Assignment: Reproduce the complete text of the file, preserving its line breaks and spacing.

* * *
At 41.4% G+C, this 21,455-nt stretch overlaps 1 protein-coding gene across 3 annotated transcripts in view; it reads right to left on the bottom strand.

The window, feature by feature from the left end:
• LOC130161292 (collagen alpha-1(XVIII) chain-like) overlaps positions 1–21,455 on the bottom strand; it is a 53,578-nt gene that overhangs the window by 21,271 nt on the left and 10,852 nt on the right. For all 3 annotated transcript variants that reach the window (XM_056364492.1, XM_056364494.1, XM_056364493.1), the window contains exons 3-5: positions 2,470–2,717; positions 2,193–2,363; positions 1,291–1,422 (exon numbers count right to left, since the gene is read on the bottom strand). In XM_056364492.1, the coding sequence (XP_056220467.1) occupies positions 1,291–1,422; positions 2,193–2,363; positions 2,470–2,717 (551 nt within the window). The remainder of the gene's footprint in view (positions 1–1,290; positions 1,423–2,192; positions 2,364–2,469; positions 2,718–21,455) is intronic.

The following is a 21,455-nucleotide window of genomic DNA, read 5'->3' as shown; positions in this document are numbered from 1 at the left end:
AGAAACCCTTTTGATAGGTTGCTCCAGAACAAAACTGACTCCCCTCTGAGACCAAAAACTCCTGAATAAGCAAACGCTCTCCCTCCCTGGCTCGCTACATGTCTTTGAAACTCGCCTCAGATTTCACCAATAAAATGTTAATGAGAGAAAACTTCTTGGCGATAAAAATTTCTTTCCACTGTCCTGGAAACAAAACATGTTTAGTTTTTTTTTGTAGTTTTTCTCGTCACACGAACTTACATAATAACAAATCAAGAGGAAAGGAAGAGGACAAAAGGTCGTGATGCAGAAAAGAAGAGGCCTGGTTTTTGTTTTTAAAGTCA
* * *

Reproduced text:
At 41.4% G+C, this 21,455-nt stretch overlaps 1 protein-coding gene across 3 annotated transcripts in view; it reads right to left on the bottom strand.

The window, feature by feature from the left end:
• LOC130161292 (collagen alpha-1(XVIII) chain-like) overlaps positions 1–21,455 on the bottom strand; it is a 53,578-nt gene that overhangs the window by 21,271 nt on the left and 10,852 nt on the right. For all 3 annotated transcript variants that reach the window (XM_056364492.1, XM_056364494.1, XM_056364493.1), the window contains exons 3-5: positions 2,470–2,717; positions 2,193–2,363; positions 1,291–1,422 (exon numbers count right to left, since the gene is read on the bottom strand). In XM_056364492.1, the coding sequence (XP_056220467.1) occupies positions 1,291–1,422; positions 2,193–2,363; positions 2,470–2,717 (551 nt within the window). The remainder of the gene's footprint in view (positions 1–1,290; positions 1,423–2,192; positions 2,364–2,469; positions 2,718–21,455) is intronic.

The following is a 21,455-nucleotide window of genomic DNA, read 5'->3' as shown; positions in this document are numbered from 1 at the left end:
AGAAACCCTTTTGATAGGTTGCTCCAGAACAAAACTGACTCCCCTCTGAGACCAAAAACTCCTGAATAAGCAAACGCTCTCCCTCCCTGGCTCGCTACATGTCTTTGAAACTCGCCTCAGATTTCACCAATAAAATGTTAATGAGAGAAAACTTCTTGGCGATAAAAATTTCTTTCCACTGTCCTGGAAACAAAACATGTTTAGTTTTTTTTTGTAGTTTTTCTCGTCACACGAACTTACATAATAACAAATCAAGAGGAAAGGAAGAGGACAAAAGGTCGTGATGCAGAAAAGAAGAGGCCTGGTTTTTGTTTTTAAAGTCA